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What was your "Dirtiest Job"

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Following the popular TV program "Dirty Jobs", what was your "Dirtiest Job"?


Mine was by far the summers and breaks I spent during my college years working in sausage room of a small meat packing house.


Rough place to work...rough conditions, rougher people.


Most of the workers were missing finger tips....especially those that operated pneumatic sausage presses.

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Nasty dirt; cleaning Foster's Freeze every day before school or early on weekends. Especially bad was the grease disposal, smelled so bad it turned your stomach. Had a couple times where the women's restroom was the worst due to inconsiderate women leaving nasty messes.


Just dirt, dirt, was road repair in the national forest; swamping grader or Cat, or putting in drainage chutes and pipes. Close behind that was working on the track crew in the open pit salt mine in the middle of the desert.

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WEll, I worked for a few different plumbers.


One thought that he was perfect and if he made a mistake..it was your fault, even if you weren't there or around when it happened.


TIme to go


Next one did all new construction only, and I liked the job. He paid well, taught me alot because he was meticulous, but reasonably meticulous. Then he decided to move back home...6b states more north!


Third plumber is the one who made me change carrers. Should have known when I came to his house at 10am to interview, and his wife said she would see if she could wake him up. Apparently, he was passed out in the bathtub from a party they had the night before.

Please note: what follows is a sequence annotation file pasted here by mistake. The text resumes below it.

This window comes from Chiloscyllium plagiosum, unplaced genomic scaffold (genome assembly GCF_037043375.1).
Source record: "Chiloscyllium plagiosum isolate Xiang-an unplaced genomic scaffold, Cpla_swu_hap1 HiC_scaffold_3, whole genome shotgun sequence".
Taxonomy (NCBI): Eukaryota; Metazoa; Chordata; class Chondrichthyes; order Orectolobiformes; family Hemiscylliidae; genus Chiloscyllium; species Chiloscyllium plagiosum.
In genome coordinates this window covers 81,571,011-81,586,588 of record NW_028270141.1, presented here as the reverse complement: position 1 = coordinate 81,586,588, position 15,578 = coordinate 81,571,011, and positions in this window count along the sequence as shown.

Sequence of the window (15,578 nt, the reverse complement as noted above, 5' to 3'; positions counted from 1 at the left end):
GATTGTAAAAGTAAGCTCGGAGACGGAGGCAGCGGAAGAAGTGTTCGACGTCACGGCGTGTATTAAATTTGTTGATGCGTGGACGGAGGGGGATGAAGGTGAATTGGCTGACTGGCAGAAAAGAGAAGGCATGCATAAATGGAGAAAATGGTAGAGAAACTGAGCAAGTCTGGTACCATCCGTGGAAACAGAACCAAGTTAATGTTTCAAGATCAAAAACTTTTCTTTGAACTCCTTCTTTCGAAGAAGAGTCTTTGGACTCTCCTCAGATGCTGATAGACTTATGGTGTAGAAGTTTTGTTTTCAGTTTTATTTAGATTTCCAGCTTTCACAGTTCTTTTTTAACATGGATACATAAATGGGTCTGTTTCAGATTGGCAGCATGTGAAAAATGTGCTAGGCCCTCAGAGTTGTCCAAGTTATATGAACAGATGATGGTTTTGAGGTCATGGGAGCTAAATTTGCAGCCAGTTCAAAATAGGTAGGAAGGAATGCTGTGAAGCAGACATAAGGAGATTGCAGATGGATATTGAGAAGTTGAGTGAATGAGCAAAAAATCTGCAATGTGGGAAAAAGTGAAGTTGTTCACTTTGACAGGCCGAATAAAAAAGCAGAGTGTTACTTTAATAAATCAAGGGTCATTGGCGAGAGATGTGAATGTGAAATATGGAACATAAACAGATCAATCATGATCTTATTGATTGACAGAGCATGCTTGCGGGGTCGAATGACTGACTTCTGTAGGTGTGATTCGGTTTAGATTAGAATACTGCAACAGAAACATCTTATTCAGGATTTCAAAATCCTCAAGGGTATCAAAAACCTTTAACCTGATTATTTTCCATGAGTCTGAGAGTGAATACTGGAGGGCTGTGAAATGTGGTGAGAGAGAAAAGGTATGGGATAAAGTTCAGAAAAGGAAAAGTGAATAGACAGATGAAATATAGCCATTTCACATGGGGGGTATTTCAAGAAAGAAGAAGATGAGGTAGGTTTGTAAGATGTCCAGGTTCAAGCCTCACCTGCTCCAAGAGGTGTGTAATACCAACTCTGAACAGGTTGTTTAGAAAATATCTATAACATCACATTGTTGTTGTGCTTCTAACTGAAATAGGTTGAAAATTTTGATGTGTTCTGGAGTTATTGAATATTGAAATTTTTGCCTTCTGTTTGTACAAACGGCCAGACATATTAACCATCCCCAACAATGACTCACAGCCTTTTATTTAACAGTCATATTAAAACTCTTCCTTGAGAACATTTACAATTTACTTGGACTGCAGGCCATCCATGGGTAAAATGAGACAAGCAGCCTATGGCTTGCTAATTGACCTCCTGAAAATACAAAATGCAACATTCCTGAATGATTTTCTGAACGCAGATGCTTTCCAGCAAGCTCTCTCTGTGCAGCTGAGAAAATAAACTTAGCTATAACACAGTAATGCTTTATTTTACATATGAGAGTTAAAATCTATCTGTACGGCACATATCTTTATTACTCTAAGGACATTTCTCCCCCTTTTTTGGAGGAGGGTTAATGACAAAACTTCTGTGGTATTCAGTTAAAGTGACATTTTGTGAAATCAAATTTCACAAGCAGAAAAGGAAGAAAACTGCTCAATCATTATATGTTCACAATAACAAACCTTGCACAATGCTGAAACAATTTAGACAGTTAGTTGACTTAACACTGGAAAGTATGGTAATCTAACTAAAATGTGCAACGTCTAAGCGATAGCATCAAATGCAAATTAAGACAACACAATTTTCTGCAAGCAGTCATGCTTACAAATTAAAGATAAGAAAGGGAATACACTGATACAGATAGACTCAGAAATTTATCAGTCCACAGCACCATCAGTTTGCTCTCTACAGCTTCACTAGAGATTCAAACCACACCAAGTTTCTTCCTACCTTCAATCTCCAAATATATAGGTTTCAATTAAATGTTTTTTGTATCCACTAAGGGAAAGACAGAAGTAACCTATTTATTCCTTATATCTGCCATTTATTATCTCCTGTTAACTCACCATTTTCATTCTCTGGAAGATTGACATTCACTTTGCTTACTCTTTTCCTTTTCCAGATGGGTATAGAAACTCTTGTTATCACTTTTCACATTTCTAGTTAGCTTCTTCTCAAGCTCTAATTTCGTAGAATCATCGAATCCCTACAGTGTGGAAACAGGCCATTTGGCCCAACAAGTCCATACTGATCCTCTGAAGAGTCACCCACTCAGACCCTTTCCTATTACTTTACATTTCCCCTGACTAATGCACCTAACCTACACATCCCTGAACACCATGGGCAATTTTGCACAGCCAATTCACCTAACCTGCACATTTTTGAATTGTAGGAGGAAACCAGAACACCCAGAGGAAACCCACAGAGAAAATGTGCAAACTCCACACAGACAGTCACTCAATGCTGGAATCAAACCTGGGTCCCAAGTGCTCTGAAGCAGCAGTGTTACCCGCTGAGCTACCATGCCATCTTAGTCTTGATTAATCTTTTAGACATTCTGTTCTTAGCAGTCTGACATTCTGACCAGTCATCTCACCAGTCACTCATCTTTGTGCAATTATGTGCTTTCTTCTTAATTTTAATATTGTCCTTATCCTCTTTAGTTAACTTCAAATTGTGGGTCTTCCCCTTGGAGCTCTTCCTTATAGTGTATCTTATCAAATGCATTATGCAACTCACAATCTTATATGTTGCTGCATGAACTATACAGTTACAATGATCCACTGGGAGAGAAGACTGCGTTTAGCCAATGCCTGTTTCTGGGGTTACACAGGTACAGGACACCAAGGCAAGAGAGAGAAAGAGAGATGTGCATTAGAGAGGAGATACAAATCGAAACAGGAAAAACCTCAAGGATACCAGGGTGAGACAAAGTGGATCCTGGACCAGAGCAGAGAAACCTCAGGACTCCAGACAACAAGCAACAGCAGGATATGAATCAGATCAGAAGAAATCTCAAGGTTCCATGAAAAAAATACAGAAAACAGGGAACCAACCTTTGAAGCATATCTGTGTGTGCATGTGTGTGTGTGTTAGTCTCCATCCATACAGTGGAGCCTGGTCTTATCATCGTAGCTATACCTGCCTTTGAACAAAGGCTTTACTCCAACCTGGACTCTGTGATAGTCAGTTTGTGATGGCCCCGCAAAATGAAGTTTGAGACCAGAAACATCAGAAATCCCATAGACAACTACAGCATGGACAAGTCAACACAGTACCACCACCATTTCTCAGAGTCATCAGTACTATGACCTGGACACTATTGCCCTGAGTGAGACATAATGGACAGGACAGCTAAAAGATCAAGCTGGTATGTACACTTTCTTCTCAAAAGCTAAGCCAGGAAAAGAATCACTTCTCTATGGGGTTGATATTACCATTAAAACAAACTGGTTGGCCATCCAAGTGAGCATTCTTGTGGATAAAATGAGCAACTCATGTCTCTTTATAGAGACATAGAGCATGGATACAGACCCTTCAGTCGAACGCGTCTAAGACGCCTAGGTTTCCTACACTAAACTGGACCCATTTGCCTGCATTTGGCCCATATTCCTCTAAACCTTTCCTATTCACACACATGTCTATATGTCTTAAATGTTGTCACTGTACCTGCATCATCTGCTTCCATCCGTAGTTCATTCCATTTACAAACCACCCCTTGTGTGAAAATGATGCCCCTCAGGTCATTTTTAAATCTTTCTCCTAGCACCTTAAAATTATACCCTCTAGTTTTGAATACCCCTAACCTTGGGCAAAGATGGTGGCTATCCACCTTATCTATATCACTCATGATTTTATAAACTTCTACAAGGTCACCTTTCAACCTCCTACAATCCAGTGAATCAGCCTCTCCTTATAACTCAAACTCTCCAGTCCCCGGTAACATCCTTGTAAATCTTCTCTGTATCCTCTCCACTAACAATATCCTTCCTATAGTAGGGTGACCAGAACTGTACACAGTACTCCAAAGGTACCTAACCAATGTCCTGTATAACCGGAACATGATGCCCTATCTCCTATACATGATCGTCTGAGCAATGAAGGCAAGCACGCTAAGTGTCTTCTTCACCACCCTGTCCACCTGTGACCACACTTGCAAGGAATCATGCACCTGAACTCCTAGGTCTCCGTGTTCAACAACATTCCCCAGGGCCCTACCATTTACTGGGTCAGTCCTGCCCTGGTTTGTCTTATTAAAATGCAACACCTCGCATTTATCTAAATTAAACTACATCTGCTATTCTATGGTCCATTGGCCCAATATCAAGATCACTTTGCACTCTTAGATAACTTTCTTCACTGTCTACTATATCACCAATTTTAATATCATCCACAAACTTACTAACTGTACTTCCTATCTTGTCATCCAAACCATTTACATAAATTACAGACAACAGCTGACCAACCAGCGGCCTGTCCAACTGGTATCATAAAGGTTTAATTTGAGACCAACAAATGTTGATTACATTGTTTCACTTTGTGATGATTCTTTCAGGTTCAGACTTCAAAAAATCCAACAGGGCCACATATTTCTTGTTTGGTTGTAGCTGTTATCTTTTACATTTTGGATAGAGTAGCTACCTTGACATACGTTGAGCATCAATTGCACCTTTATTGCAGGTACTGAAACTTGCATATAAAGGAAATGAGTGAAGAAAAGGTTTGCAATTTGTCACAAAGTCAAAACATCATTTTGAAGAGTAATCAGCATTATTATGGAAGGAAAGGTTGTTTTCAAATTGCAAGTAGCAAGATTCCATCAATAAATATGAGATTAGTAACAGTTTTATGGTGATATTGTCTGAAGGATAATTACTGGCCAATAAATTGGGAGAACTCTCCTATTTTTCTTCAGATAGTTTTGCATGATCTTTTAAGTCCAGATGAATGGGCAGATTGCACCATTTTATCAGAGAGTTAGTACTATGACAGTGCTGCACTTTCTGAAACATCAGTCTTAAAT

WEll, when you have to pay the bills, any job is a great job, or at least good enough to hold you til you find a better one.


About a week of working for this guy who I still wonder how he got his plumbing license, and we get a call to a house where the homeowner thinks a pipe may be leaking under the house.


Let me give a little background: It was the 3rd week of August in the humidity capitol of the east coast of trhe United States: NC


We get to the womans house and find out she's "kinda" been smelling something for maybe a couple of months.


We go around to te side of her house to where the access hatch is and see a fine rusty brown trickle of liquid coming out of the hatch.


My boss opens the hatch and I almost threw up. The underside of the housr had almost 8" of raw sewage, grease, rotting food chuncks, what was pronbably at one time toilet paper, and a dead rat...I think..... under it.


Evidentally, the ground under the house was about 4 inches lower than the outside ground level.


Lie I said, I almost threw up. My boss then looks at me and says: "WEll, go find the leak."